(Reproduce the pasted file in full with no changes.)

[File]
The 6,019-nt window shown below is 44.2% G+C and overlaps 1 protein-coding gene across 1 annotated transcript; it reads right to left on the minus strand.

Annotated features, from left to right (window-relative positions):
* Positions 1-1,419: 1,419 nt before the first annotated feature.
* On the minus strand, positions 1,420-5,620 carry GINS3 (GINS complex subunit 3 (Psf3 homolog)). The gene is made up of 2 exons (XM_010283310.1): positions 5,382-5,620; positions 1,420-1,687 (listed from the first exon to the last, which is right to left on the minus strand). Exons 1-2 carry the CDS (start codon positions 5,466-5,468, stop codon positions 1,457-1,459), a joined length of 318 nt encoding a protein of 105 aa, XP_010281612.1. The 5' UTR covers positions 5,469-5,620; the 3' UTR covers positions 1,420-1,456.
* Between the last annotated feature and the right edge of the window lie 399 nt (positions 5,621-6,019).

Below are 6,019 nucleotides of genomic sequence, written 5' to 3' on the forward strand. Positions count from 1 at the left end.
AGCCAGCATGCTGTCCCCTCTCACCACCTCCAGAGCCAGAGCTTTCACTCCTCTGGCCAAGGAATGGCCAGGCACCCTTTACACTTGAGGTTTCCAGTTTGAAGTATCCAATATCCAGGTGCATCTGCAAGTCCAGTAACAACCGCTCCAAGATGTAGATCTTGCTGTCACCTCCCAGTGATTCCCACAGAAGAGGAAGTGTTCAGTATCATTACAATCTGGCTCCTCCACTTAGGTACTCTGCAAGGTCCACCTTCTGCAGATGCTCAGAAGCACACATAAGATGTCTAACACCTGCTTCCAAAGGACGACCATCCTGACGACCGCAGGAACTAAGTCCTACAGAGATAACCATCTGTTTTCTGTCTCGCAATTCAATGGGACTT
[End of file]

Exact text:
The 6,019-nt window shown below is 44.2% G+C and overlaps 1 protein-coding gene across 1 annotated transcript; it reads right to left on the minus strand.

Annotated features, from left to right (window-relative positions):
* Positions 1-1,419: 1,419 nt before the first annotated feature.
* On the minus strand, positions 1,420-5,620 carry GINS3 (GINS complex subunit 3 (Psf3 homolog)). The gene is made up of 2 exons (XM_010283310.1): positions 5,382-5,620; positions 1,420-1,687 (listed from the first exon to the last, which is right to left on the minus strand). Exons 1-2 carry the CDS (start codon positions 5,466-5,468, stop codon positions 1,457-1,459), a joined length of 318 nt encoding a protein of 105 aa, XP_010281612.1. The 5' UTR covers positions 5,469-5,620; the 3' UTR covers positions 1,420-1,456.
* Between the last annotated feature and the right edge of the window lie 399 nt (positions 5,621-6,019).

Below are 6,019 nucleotides of genomic sequence, written 5' to 3' on the forward strand. Positions count from 1 at the left end.
AGCCAGCATGCTGTCCCCTCTCACCACCTCCAGAGCCAGAGCTTTCACTCCTCTGGCCAAGGAATGGCCAGGCACCCTTTACACTTGAGGTTTCCAGTTTGAAGTATCCAATATCCAGGTGCATCTGCAAGTCCAGTAACAACCGCTCCAAGATGTAGATCTTGCTGTCACCTCCCAGTGATTCCCACAGAAGAGGAAGTGTTCAGTATCATTACAATCTGGCTCCTCCACTTAGGTACTCTGCAAGGTCCACCTTCTGCAGATGCTCAGAAGCACACATAAGATGTCTAACACCTGCTTCCAAAGGACGACCATCCTGACGACCGCAGGAACTAAGTCCTACAGAGATAACCATCTGTTTTCTGTCTCGCAATTCAATGGGACTT